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Brooklyn Women’s Bar Association honors three during 100th annual awards dinner

May 10, 2018 By Rob Abruzzese, Legal Editor Brooklyn Daily Eagle
The Brooklyn Women's Bar Association held its 100th annual dinner on Wednesday, during which it honored three, including (pictured from left) Hon. Jenny Rivera, Hon. Sylvia Ash and Helene Blank (also pictured at far right is President Michele Mirman). Eagle photos by Mario Belluomo

The Brooklyn Women’s Bar Association honored three women during its 100th annual awards dinner on Wednesday night at the Liberty Warehouse in Red Hook. More than 500 people attended.

Hon. Jenny Rivera, associate justice of the NYS Court of Appeals, was given the Beatrice M. Judge Award; past President Helene Blank was given the Sybil Hart Kooper Award; and Hon. Sylvia G. Ash, presiding justice of the Kings County Supreme Court commercial division, received the Lifetime Achievement Award.

“As women, to become a lawyer we have to pass the same exams as men, take the same chances and do the same work,” said Michele Mirman, president of the Women’s Bar. “It follows that we should be peers. Suffice to say, the men did not agree. So we took matters into our own hands and formed this organization and dedicated ourselves to advancing the rights of women.”

ABOVE: Front row from left: Hon. Sylvia G. Ash, Hon. Sylvia O. Hinds-Radix, Hon. Jenny Rivera, Michele Mirman, Helene Blank, Hon. Marsha Steinhardt, Natoya L. McGhie and Meryl Schwartz. Back row from left: Marea Wachsman, Joanne Minsky Cohen, Hon. Theresa Ciccotto, Hon. Genine D. Edwards, Barbara H. Grcevic, Hon. Ellen Spodek, Lisa Michael, Susan Mauro, Anne Swern, Sue Novick Wasko, Derefim Neckles and Hon. Connie Mallafre Melendez.

The association has focused much of its efforts on helping women in the legal profession and in the local community by advocating for changes in the law. This past year, it was a part of helping to pass Lavern’s Law. For all of its efforts, Mirman led the group in a champagne toast.

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“We helped to pass Lavern’s Law, rectifying the statute of limitations inequality in medical malpractice for women cancer victims,” Mirman said. “For our work this year we received recognition from the DA, the borough president and the mayor. All of these accomplishments could not have been accomplished without the hard work of many of our members.”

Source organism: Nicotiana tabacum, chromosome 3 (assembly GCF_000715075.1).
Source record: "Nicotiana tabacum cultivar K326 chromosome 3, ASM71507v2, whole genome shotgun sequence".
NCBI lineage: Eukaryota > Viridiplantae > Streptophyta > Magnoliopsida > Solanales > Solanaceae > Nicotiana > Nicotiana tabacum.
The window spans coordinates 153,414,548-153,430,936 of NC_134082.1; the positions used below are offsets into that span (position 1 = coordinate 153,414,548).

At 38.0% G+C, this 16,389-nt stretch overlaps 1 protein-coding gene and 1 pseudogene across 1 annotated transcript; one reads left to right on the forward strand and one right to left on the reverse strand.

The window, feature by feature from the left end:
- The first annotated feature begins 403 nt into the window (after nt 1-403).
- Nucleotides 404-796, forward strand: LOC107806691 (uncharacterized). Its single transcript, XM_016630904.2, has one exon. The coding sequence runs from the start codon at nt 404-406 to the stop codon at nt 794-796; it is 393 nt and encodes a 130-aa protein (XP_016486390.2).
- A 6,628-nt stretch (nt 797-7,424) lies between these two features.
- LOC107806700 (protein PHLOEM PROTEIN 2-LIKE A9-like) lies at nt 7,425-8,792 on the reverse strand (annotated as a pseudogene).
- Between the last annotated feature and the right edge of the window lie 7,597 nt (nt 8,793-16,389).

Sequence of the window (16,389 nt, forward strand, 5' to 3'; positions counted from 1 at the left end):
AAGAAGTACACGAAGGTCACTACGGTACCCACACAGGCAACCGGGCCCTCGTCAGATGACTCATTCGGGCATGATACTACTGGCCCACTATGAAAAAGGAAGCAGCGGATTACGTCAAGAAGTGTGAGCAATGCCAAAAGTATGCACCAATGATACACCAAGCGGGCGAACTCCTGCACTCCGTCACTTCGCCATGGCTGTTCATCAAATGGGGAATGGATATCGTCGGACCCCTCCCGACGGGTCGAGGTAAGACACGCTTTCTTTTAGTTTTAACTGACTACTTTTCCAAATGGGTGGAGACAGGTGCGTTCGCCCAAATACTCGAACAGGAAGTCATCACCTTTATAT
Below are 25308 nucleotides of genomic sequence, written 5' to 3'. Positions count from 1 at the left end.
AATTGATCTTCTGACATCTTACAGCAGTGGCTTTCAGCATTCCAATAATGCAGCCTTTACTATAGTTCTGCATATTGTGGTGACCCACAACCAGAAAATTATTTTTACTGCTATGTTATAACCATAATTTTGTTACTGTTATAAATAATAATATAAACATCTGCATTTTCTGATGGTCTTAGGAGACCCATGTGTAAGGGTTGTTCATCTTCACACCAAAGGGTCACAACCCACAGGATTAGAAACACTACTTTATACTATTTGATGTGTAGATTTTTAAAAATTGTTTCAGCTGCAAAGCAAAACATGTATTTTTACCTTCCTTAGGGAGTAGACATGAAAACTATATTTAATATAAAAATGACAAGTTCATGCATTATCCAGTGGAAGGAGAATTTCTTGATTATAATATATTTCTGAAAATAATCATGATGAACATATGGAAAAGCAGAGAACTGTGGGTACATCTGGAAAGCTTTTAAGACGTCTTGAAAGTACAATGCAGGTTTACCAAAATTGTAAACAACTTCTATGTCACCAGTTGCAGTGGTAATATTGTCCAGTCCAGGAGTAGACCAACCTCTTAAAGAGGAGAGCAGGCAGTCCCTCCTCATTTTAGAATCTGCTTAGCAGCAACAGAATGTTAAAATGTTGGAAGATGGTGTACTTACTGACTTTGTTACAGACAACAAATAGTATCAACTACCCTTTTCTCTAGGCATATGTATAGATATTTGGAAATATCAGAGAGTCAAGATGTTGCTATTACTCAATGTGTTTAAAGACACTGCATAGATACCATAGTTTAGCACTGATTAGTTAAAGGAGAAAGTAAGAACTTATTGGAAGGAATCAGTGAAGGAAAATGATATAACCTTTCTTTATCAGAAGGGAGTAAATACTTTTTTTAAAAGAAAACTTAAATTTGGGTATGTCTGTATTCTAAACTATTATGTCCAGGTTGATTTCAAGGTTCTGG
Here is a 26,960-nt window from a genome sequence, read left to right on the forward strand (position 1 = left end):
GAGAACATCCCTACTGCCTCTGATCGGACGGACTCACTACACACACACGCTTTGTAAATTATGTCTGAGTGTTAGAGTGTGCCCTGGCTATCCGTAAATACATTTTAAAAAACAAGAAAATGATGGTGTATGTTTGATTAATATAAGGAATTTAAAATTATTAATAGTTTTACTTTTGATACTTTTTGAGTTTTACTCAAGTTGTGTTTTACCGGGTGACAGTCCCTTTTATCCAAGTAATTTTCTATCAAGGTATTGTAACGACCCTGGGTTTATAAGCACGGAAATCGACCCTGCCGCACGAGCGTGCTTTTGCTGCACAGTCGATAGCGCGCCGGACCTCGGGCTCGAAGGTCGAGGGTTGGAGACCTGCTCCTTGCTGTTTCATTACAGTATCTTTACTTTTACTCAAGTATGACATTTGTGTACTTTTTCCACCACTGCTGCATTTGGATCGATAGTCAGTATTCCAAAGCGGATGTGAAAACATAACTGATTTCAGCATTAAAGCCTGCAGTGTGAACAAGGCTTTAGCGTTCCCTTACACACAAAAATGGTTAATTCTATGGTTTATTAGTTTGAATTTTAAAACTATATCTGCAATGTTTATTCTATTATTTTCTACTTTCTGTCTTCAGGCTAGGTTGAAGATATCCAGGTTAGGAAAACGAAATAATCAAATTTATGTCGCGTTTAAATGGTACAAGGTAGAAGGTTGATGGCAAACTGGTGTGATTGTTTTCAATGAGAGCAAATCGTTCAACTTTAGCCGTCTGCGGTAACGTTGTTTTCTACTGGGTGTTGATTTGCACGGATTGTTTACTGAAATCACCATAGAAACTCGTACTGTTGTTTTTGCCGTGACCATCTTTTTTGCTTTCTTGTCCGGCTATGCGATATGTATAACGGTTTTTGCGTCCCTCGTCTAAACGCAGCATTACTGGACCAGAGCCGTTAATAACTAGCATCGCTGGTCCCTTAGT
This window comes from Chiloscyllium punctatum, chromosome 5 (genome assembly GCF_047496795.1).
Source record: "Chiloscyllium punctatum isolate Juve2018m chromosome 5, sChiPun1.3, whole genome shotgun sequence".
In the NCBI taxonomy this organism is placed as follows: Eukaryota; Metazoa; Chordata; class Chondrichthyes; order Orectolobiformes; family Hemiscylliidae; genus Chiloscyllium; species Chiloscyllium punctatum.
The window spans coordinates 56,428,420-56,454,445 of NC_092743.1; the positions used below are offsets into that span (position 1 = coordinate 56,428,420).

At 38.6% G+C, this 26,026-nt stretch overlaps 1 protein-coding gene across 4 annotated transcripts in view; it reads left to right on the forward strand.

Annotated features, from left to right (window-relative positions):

Mirman explained that the group looked to honor women this year who furthered the cause of women in the legal profession, the community and the law.

“Associate Justice Jenny Rivera is the very model woman whom we seek to honor,” Mirman said. “She has taught generations of lawyers to consider others feelings, backgrounds, history and language just as she’s always done in the Court of Appeals.”

Rivera explained that the timing of the award and the fact that it is coming from the Women’s Bar Association meant a lot to her.

“At this moment in our country’s history it is very gratifying to receive an award from the Women’s Bar Association with its commitment to access to justice and gender equality, your work on women’s reproductive health issues, intimate-partner violence and your focus on the needs of women in low-income status makes a tremendous difference in the lives of women and their families,” Rivera said. “This bar is a truly committed to the spirit of service that is essential to the legal profession.”

Prior to presenting her with an award, Justice Hinds-Radix discussed meeting Justice Ash in law school and explained how the two have become closer, and helped each other’s careers since then.

“It’s not the number of years that you count, but what you’ve done with those years,” Hinds-Radix said. “The accomplishments that you have made, the significant lives that you have touched, and there were many, I love you my friend. Continue to blaze the trail.”

Judge Ash explained how she never wanted to be a lawyer and was more interested in becoming an airline stewardess so that she could travel.

“But god had other plans for me,” Ash said. “I can honestly say that I love the law and can’t think of a better calling than being a legal advocate to ensure justice. Being recognized by your peers for doing something you truly love is priceless.”

Finally, Justice Marsha Steinhardt presented Helene Blank with her award, but first she talked about Blank’s long career and the ordeals she endured as a female trial attorney.

“Helene Blank is tough and tenacious and when she believes she’s right, she will not waiver from her position,” Steinhardt said. “She is a person who will without hesitation help a colleague, a friend or a stranger. The most honorable Sible Hart Cooper was a force of nature. She accomplished great things and blazed a trail for female attorneys. There is no one more deserving to be its recipient than my B-F-F, Helene Blank.”

Blank said that when she first started as an attorney in the late ’70s that she was often the only female attorney in Brooklyn’s Supreme Court. She said that even when the number of female attorneys began to increase, men often treated them interchangeably.

“We must change all of the negative connotations about women and must start making our representatives in Washington and Albany mirror the diversity we have here in Brooklyn,” Blank said. “In Brooklyn, we have so many women and women of color in the courts and it’s fabulous. We need to keep fighting for real change and that will only come when our representatives look more like all of us.”

 

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